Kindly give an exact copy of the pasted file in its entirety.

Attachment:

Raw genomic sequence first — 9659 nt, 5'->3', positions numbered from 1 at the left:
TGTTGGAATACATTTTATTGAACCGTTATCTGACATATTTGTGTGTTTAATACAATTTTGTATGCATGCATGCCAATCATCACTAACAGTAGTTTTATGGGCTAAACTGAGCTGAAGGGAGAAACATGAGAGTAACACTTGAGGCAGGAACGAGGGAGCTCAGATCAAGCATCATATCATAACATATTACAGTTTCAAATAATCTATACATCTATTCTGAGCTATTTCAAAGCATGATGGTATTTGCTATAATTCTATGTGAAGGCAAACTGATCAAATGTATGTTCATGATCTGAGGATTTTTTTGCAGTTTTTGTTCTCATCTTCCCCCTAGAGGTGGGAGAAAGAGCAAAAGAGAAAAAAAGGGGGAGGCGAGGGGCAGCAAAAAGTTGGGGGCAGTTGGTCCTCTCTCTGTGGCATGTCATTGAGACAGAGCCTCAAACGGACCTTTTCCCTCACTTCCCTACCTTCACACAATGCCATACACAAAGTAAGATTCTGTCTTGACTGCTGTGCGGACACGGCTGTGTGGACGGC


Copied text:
Raw genomic sequence first — 9659 nt, 5'->3', positions numbered from 1 at the left:
TGTTGGAATACATTTTATTGAACCGTTATCTGACATATTTGTGTGTTTAATACAATTTTGTATGCATGCATGCCAATCATCACTAACAGTAGTTTTATGGGCTAAACTGAGCTGAAGGGAGAAACATGAGAGTAACACTTGAGGCAGGAACGAGGGAGCTCAGATCAAGCATCATATCATAACATATTACAGTTTCAAATAATCTATACATCTATTCTGAGCTATTTCAAAGCATGATGGTATTTGCTATAATTCTATGTGAAGGCAAACTGATCAAATGTATGTTCATGATCTGAGGATTTTTTTGCAGTTTTTGTTCTCATCTTCCCCCTAGAGGTGGGAGAAAGAGCAAAAGAGAAAAAAAGGGGGAGGCGAGGGGCAGCAAAAAGTTGGGGGCAGTTGGTCCTCTCTCTGTGGCATGTCATTGAGACAGAGCCTCAAACGGACCTTTTCCCTCACTTCCCTACCTTCACACAATGCCATACACAAAGTAAGATTCTGTCTTGACTGCTGTGCGGACACGGCTGTGTGGACGGC